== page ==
By and  on February 22, 2005

Pretty Young Things Sell Beauty and Business Better.

A publicist from a major European fashion house once called with a telling request: Could we please run a red-carpet image of a teen star draped in its gown rather than the middle-aged celebrity who’d also appeared at the awards show in one of its dresses?

It seems the head of the venerable house, who is up there in years, figured the association with this pretty, young actress would do more for his brand’s image than a legion of thirty- and fortysomething superstars ever could.

Such a request isn’t unusual. In this second annual issue of WWDYoung Hollywood, Women’s Wear Daily editors in Los Angeles and New York go inside the worlds of film, TV and music to report how its youthful denizens are using image to influence their opportunities, both in terms of screen roles and business ventures — especially in fashion and beauty. And just as enthusiastically, fashion and beauty brands are increasingly vying for very public associations with young Hollywood. Like it or not, youth, or the effort to retain it, remains a powerful concern and — maybe even more than fame and fortune — an aspirational goal for the consuming public.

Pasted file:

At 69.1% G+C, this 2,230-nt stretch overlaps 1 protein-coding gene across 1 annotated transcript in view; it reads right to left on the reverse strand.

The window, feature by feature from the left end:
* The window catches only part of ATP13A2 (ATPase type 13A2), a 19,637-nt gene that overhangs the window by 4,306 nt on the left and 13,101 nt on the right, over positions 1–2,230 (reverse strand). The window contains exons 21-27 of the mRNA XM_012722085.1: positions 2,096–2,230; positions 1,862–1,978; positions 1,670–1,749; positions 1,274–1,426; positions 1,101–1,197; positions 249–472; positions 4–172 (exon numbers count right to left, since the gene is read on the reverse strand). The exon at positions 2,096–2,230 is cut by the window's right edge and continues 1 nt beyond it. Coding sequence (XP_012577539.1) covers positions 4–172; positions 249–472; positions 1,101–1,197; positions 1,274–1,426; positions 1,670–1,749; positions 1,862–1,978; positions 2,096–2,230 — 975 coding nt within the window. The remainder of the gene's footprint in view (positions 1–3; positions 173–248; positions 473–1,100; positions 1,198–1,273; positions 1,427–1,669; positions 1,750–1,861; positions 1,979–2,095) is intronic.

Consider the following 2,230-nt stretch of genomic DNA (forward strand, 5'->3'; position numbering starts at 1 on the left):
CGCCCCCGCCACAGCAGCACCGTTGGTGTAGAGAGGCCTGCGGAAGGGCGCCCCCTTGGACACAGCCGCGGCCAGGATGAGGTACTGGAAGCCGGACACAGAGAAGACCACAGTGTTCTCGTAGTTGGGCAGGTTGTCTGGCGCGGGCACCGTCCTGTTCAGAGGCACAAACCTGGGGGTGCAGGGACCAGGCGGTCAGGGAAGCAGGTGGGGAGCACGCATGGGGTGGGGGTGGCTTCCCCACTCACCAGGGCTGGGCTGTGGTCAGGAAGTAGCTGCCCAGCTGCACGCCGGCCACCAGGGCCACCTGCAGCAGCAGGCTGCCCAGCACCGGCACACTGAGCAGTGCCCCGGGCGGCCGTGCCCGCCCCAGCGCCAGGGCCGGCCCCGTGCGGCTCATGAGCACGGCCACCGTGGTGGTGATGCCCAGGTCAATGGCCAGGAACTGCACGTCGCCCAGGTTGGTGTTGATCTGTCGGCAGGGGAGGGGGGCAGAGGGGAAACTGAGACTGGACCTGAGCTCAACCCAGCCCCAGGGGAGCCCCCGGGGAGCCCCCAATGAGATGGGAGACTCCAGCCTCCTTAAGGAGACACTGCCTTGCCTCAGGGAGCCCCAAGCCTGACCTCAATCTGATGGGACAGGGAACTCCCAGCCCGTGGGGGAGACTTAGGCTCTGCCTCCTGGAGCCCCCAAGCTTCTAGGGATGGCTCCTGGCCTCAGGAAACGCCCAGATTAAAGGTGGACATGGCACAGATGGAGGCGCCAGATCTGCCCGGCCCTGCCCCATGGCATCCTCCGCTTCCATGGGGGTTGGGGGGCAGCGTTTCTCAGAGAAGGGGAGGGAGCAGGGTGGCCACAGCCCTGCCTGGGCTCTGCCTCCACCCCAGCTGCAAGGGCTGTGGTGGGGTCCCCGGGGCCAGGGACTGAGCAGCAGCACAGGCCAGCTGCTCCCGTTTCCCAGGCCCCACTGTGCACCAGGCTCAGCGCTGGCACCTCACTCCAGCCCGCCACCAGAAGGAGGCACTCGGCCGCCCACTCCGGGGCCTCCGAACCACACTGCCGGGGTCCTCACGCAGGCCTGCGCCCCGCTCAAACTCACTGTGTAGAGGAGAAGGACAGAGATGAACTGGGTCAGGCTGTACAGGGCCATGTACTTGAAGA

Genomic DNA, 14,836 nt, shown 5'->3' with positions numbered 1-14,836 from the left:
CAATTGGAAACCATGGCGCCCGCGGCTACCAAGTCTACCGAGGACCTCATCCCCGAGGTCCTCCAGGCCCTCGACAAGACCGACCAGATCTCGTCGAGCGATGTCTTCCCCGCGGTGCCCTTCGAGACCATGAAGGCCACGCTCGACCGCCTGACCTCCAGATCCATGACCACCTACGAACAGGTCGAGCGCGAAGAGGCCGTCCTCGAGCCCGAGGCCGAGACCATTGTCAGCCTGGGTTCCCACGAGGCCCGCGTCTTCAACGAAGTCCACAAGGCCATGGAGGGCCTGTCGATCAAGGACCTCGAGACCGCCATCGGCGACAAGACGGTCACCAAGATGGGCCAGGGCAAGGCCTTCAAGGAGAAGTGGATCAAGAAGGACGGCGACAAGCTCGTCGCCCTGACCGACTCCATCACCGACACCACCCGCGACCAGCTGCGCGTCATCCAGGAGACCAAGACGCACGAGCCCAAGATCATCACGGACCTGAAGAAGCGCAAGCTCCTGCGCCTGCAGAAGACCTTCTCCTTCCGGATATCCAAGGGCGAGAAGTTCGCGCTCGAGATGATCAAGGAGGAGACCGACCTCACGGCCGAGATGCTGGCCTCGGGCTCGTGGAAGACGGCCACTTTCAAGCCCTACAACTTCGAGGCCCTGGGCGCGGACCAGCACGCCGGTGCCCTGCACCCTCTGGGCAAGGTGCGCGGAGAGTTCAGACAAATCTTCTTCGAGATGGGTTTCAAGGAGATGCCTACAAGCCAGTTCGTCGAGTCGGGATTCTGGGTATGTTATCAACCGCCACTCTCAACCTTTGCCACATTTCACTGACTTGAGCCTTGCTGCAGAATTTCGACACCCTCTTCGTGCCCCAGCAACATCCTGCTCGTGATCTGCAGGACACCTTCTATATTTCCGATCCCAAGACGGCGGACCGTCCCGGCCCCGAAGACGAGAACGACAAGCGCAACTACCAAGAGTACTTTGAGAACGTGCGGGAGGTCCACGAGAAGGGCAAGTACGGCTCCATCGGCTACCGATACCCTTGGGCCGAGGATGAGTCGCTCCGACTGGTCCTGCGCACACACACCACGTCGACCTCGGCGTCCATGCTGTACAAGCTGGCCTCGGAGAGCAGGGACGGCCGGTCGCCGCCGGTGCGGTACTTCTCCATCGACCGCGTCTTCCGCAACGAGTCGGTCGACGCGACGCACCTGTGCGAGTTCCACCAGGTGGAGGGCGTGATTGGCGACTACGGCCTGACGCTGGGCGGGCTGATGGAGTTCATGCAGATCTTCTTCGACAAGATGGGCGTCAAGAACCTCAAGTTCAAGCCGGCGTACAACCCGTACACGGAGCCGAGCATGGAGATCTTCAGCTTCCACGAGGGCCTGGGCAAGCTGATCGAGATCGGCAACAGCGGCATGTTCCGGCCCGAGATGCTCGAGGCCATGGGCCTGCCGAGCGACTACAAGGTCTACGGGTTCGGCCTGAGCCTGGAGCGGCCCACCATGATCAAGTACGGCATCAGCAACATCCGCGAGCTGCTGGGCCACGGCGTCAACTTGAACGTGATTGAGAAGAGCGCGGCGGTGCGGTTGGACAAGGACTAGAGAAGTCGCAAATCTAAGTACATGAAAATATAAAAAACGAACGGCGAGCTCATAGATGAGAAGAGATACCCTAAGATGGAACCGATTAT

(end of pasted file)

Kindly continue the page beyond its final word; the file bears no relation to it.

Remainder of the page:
Cashing in on that power are the multifariously talented teens and twentysomethings — Hilary Duff, Jessica Simpson, Britney Spears — who aren’t waiting for their careers to wane before tapping every possibility. Studying the tremendous success of an icon such as Elizabeth Taylor — not to mention their peers Ashley and Mary-Kate Olsen — they and their handlers are brokering deals with beauty brands at an unprecedented

rate. But it’s not just about flogging fragrances in print ads. These barely legal entrepreneurs also want a piece of the process, making key decisions in everything from product development to marketing campaigns.

And many are learning a lesson or two from their predecessors — or inventing new rules of their own — in the image game of playing bad girl-good girl. In “Quick-Change Artists,” guest reporter Leslie Gornstein explores how more and more young celebrities are going from virgin to vixen and back again in a snap, banking on the media exposure and subsequent public awareness they get from just changing their look.

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